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MR-4 Press Kit

MR-4 Press Kit

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Published by Bob Andrepont
Press kit for MR-4 flight, secont US manned flight.
Press kit for MR-4 flight, secont US manned flight.

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Published by: Bob Andrepont on Jun 19, 2010
Copyright:Attribution Non-commercial

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11/21/2012

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NEWS
RELEASE
,
NATIONAL AERONAUTK=S AND SPACE
ADMINISTRATION
ISPO
H
STREET.
NORTHWEST
.
WASHINGTON
2s.
0.
C.
TELEPHONES:
DUDLEY
2-6S2S EXECUTIVE
S-32.0
CapeCanaveral
Press
Room:
Sunset
3-7626
July
13,
1961
NOTE
TO
EDITORS:
Attached
is
the
press
kit
for
the
second mannedMercury suborbital launch, Kexury-Redstone
4,
or
"Liberty
Bell.
:'
Sunday, July
16,
1961.
The
material
in
the
kit
is
for
release
The
kit
contains
four
sections:
1.
MR-4
Design
Changes
2.
Mission
Profile
3.
Launch Chronology
:
.
GiGcove:-;, Forcen
An
additional set
of
background pieces
is
available
at
the
HASA
Hews
Center
in
the Starlite Motel, Cocoa Beach,
Floricia,
and at
YASA
OPI
in
idashin&tGn.
They
are:
1.
The
Ground
Crew
2.
Astronaut Training Program Summary
3.
InsidethePilot's Cabin
4.
"IF"
-
A
StudyofContingency
Planning
for Mercury Mission
5.
The
Launch VehicleTelephone numbers
at
the
NASA
News Center
at
CocoaBeach
are:
Sunset
3-7626,
-79
-8,
and
-9
and Sunset
3-7620.
.
--
-.
.
~
. .
.
_._
..
.__
lll_ll_
.
.
..".
^...
.
.
.
-
.
"
.
..
.
.
..
....
~
 
-.
NEWS
RELEASE
NATIONAL AERONAUTICS AND SPACE ADMINISTRATtON
I520
H
STREET. NORTHWEST
.
WASHINGTON
25.
0.
C.
TELEPHONES: DUDLEY
2-6325
.
EXECUTIVE
3-3260
FOR RELEASE:
July
16,
1961
Sunday
A.M,
R";:L,I~SE
O,
61-152
biR.-Li
DESIGN
CHANGES
The United
St.atzs
wi1L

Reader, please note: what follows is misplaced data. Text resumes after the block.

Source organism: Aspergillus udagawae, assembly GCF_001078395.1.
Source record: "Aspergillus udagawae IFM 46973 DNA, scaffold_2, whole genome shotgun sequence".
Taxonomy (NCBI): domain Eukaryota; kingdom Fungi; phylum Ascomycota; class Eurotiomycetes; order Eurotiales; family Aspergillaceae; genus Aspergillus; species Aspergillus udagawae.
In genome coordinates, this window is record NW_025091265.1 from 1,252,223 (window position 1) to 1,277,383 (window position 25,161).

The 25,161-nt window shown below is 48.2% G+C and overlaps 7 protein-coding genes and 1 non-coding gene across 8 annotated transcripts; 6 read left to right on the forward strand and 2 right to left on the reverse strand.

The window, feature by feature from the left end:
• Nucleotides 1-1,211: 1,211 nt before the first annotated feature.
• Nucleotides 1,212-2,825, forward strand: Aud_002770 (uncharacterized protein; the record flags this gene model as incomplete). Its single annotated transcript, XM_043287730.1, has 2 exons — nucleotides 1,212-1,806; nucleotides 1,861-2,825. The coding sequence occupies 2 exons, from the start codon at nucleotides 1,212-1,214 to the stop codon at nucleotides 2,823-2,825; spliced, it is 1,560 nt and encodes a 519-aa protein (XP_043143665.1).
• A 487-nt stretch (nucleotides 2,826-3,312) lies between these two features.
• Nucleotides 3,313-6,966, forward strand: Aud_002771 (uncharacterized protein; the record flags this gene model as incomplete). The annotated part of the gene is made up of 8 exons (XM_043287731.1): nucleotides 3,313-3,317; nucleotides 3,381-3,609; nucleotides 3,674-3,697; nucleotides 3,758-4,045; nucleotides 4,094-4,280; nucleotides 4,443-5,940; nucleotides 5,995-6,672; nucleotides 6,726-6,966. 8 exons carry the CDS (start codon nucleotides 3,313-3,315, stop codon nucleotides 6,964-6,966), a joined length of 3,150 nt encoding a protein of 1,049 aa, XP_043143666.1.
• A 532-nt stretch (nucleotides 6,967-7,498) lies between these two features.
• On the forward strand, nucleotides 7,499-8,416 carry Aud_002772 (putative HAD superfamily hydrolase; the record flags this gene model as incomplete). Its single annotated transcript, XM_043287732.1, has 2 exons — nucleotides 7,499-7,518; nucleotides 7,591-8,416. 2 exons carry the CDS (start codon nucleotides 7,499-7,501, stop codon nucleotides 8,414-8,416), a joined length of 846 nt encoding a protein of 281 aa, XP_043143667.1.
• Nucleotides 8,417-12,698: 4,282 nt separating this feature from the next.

attempt;
a
second manned spaceflight in the next few days.
Then
why
bo'chcr
wi5i
a second
inmmd
suborbital flight?Didn't Astronaut Shepard and
a
carefully curried spacecraftcalled Freedom
7
prove out the Yercury-Redstone system?Freedom
7
die
that and. more. Most importantly, Shepardproved that
nar,
could.
riot
o~ly xist in space but performuseful tasks there
as
well.
An
item-by-item listing
of
all
the things Mercury-Redstone
3
proved would fill
a
smalllibrary.That hard-won data, however,
mus%
stand the test oftime and later flights. Each item becomes a dot on ascientific-engineering knowledge curve. Each flight addssignificantly, if nct historically,
to
man:s
understandingof the strange enviromenf,
of
space.The
MR-4
spacecraft, nicknamed Liberty Bell, will
be
qGite similar
to
-he
Freedom
7
craft. It too will weighabout two tons at liftoff; measure six feet across itsblunt bottom and stand nine feet high. It too
will
befitted out with
a
16-foot escape tower; its titaniumpressure cabin housed ir: a "shingled" skin
of
a temperature-resistant alloy.
Most
of the ma;:or systems
will
be the same
-
environmental control, escape, communications, heat shield,landing apparatus.
.
..
.
_._I
.
"..I_
-.
.
____
.
.
.
_...
.
 
But
there
also
will
be significant changes in
Ii
"Liberty Bell.not because
of
any failing
of
the Freedom
7
craft but
as
dramatic evidence
of
the
conc:wi+eacy
concept
usedthroughout
Fro
ject
&J.ercGrY.
These
changes appear in
the
spacecraft
This
concept
finds
ilexea?,ch developgent,
design,engineering, manufactui-ing
and.
l'li.c_;ht
est
p:mceedingsimultaneously
in
an
effort
to
ac:ii.eve
tlie
project's
goals
in
the
shortest possible
time
span. Improve-ments
are
introduced In
the
production line
at
the
earliest
feasible
time
but
at
a
point
which
will
notdelay the
flow
of
prcjduc'cloi? vehicles.
Most
of
the
deslgn
changes
in
"Liberty
Bell"
were
put
into
production
Inore
than
(?
year
ago
-
many
of
them
suggested
by
the Mercury
astronautsshortly
after
they
joined
theMercury
team
more
than
two
years
ago.
A
year
ago
Freedom
7
was
in
the
advanced pro-duction
stage
while
Liberty
Bell
had
not
yet
started
down
the production line
of
McDoia~ell
Aircraft Corp.,
NASA's
prime contractor
Tor
Mercury
spacecraft.
Thus
it
was
possible
to
make
the
following changes in
the
Liberty Bell craft,
a
copy of which
is
destined tocarry
the
first
American into
orbit:
WINDOW
--
An
enlarged
II
pilot
o5servation window"replaces
two
six-inch circular
prts
used in Freedom
7.
The trapezoid-shaped window
measures
19
inches
high,
11
inches across
the
base
and
74
inches
acrossthe
top.
It
is
located
directly
above
the
pilot.
The
window
will
be
used
as
a
navigational
aid,
just
as
the
spacecraft's periscope and infrared sensingequipment
are
used.
the
horizon,
thereby
allowing
the
astronaut to
deter-
mine
the
spacecraft's attitude.
With
reference linesinscribed on
the
four-pane window,
the
pilot should
be
able
to
hold
the
capsule precisely
at
the
required
It
will
permit
a
direct view
of
-2-

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